• Data layout and communication
•   Performance transparency and tunability are goals
     • Initial implementation can use fine-grained shared memory
•   Base languages differ: UPC (C), CAF (Fortran), Titanium
    (Java)
    4/3/2004             PSC Petascale Methods             44
     Global Address Space Eases
     Programming
        Thread Thread
   address space          0 Thread    1                                  n



                   X[0]       X[1]                                X[P]
                                                                             Shared
      Global




                   ptr:        ptr:                               ptr:
                                                                             Private

• The languages share the global address space abstraction
   • Shared memory is partitioned by processors
   • Remote memory may stay remote: no automatic caching implied
   • One-sided communication through reads/writes of shared
      variables
   • Both individual and bulk memory copies
• Differ on details
   • Some models have a separate private memory area
   • Distributed array generality and how they are constructed

   4/3/2004                               PSC Petascale Methods                        45
One-Sided Communication Is Sometimes Faster

        25                                         Added Latency

        20
                                                   Send Overhead (Alone)
                                                   Send & Rec Overhead
        15
     usec




                                                   Rec Overhead (Alone)
        10

            5

            0
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• Potential performance advantage for fine-grained, one-sided programs
• Potential productivity advantage for irregular applications
   4/3/2004                    PSC Petascale Methods                                   46
  Current Implementations

• A successful language/library must run everywhere
• UPC
   • Commercial compilers available on Cray, SGI, HP machines
   • Open source compiler from LBNL/UCB (and another from MTU)
• CAF
   • Commercial compiler available on Cray machines
   • Open source compiler available from Rice
• Titanium (Friday)
   • Open source compiler from UCB runs on most machines
• Common tools
   • Open64 open source research compiler infrastructure
   • ARMCI, GASNet for distributed memory implementations
   • Pthreads, System V shared memory

  4/3/2004              PSC Petascale Methods               47
UPC Overview and Design Philosophy
• Unified Parallel C (UPC) is:
   • An explicit parallel extension of ANSI C
   • A partitioned global address space language
   • Sometimes called a GAS language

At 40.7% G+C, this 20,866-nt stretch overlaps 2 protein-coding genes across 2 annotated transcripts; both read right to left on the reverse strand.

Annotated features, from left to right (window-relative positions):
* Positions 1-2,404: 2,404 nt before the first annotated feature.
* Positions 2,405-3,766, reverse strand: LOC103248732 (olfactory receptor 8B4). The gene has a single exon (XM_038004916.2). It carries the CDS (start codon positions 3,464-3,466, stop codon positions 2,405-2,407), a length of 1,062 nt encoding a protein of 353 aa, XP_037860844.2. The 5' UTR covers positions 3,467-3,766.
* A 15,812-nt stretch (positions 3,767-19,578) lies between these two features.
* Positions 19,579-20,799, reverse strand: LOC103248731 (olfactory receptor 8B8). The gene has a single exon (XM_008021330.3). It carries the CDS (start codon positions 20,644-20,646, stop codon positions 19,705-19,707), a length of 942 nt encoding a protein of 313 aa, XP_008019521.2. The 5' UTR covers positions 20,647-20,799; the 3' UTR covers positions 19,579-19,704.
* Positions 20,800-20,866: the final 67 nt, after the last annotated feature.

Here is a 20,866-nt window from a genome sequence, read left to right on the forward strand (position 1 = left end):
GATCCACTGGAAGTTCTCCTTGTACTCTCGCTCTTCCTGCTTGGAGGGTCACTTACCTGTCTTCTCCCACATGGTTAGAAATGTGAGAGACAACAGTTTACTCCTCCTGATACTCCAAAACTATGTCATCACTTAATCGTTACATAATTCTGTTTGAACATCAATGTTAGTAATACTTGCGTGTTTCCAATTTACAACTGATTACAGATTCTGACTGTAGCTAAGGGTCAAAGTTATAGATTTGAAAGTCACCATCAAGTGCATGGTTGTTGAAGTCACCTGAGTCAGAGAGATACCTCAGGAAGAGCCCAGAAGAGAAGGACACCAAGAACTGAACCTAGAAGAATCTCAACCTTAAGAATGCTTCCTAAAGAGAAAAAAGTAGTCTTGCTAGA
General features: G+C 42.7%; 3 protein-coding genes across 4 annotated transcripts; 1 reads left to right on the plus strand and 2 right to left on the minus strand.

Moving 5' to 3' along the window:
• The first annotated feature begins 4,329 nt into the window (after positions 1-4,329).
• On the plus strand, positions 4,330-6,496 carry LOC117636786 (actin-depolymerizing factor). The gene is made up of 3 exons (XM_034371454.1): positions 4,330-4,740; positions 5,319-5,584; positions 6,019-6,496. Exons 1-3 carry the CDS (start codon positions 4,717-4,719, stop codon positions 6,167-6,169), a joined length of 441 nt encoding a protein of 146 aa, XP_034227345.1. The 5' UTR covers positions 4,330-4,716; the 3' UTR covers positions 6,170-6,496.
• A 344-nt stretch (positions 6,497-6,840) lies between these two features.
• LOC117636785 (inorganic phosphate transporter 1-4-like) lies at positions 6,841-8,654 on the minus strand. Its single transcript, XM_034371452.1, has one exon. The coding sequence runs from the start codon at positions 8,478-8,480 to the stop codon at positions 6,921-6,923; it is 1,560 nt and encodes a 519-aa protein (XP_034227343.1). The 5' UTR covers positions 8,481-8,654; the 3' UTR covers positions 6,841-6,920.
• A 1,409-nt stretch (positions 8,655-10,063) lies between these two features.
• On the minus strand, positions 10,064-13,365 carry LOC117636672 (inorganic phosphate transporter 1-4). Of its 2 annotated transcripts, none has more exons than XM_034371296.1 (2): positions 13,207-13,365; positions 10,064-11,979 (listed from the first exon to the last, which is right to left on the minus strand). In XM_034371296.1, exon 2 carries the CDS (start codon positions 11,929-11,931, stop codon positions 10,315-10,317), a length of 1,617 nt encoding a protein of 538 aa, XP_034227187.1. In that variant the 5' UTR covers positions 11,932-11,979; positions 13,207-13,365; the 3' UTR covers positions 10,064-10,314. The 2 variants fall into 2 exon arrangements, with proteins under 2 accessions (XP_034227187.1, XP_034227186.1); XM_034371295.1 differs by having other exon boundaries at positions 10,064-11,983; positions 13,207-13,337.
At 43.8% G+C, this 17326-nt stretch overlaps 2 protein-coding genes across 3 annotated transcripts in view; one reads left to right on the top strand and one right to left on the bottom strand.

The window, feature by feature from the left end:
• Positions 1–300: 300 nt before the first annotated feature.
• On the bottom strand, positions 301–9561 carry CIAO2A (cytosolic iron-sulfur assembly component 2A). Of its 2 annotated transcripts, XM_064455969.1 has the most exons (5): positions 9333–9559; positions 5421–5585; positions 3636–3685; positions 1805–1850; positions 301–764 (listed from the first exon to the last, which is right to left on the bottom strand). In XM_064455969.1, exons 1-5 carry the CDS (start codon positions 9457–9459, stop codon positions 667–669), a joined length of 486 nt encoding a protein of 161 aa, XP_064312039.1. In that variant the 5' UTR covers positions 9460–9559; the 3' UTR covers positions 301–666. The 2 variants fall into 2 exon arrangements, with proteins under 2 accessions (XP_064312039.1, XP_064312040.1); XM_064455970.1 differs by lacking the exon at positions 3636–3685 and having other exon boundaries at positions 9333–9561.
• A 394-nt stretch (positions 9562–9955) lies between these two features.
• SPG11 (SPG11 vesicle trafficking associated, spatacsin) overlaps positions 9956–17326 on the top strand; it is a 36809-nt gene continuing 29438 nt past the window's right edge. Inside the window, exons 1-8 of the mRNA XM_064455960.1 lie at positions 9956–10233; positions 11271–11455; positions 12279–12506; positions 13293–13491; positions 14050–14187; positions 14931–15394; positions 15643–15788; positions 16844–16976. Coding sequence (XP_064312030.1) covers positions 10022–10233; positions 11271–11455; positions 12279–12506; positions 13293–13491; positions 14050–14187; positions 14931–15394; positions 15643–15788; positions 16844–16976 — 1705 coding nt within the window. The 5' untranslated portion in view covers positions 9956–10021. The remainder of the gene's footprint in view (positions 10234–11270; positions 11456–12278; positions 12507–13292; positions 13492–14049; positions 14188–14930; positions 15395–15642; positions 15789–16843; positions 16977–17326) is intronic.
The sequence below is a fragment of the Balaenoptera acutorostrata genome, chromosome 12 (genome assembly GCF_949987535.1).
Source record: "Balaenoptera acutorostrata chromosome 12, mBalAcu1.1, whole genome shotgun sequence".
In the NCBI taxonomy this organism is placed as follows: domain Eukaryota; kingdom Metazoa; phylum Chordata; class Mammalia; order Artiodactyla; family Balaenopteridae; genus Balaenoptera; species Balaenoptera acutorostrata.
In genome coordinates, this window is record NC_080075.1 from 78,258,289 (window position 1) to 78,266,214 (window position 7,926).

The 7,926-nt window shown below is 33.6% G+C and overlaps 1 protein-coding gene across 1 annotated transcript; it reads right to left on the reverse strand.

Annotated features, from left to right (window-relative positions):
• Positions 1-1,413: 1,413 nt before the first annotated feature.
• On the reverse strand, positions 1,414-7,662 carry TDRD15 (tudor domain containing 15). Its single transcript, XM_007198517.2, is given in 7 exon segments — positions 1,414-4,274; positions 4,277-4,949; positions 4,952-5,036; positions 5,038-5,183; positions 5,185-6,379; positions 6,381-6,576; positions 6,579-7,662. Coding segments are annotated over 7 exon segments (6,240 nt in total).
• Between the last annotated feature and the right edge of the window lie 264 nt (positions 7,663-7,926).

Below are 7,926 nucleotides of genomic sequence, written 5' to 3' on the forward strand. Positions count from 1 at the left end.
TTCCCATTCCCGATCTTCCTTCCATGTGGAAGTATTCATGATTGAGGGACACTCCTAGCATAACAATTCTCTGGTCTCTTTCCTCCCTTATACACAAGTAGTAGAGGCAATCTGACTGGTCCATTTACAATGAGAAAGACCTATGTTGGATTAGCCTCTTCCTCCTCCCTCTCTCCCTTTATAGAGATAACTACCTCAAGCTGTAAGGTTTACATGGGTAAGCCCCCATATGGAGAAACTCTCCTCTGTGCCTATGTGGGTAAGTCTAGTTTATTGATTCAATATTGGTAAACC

• Similar to the C language philosophy
   • Programmers are clever and careful, and may
     need to get close to hardware
           • to get performance, but
           • can get in trouble
   • Concise and efficient syntax
• Common and familiar syntax and semantics for
  parallel C with simple extensions to ANSI C
• Based on ideas in Split-C, AC, and PCP
4/3/2004                   PSC Petascale Methods   48
           UPC Execution
              Model




4/3/2004     PSC Petascale Methods   49
 UPC Execution Model
• A number of threads working independently in a SPMD
  fashion
   • Number of threads specified at compile-time or run-time;
     available as program variable THREADS
   • MYTHREAD specifies thread index (0..THREADS-1)
   • upc_barrier is a global synchronization: all wait
   • There is a form of parallel loop that we will see later
• There are two compilation modes
   • Static Threads mode:
            • Threads is specified at compile time by the user
            • The program may is THREADS as a compile-time constant
    • Dynamic threads mode:
            • Compiled code may be run with varying numbers of threads
 4/3/2004                    PSC Petascale Methods                 50
Hello World in UPC
• Any legal C program is also a legal UPC program
• If you compile and run it as UPC with P threads, it will
  run P copies of the program.
• Using this fact, plus the identifiers from the previous
  slides, we can parallel hello world:

#include <upc.h> /* needed for UPC extensions */
#include <stdio.h>

main() {
  printf("Thread %d of %d: hello UPC world\n",
         MYTHREAD, THREADS);
}


4/3/2004              PSC Petascale Methods                  51
Example: Monte Carlo Pi Calculation
• Estimate Pi by throwing darts at a unit square
• Calculate percentage that fall in the unit circle
     • Area of square = r2 = 1
     • Area of circle quadrant = ¼ * p r2 = p/4
• Randomly throw darts at x,y positions
• If x2 + y2 < 1, then point is inside circle
• Compute ratio:
     • # points inside / # points total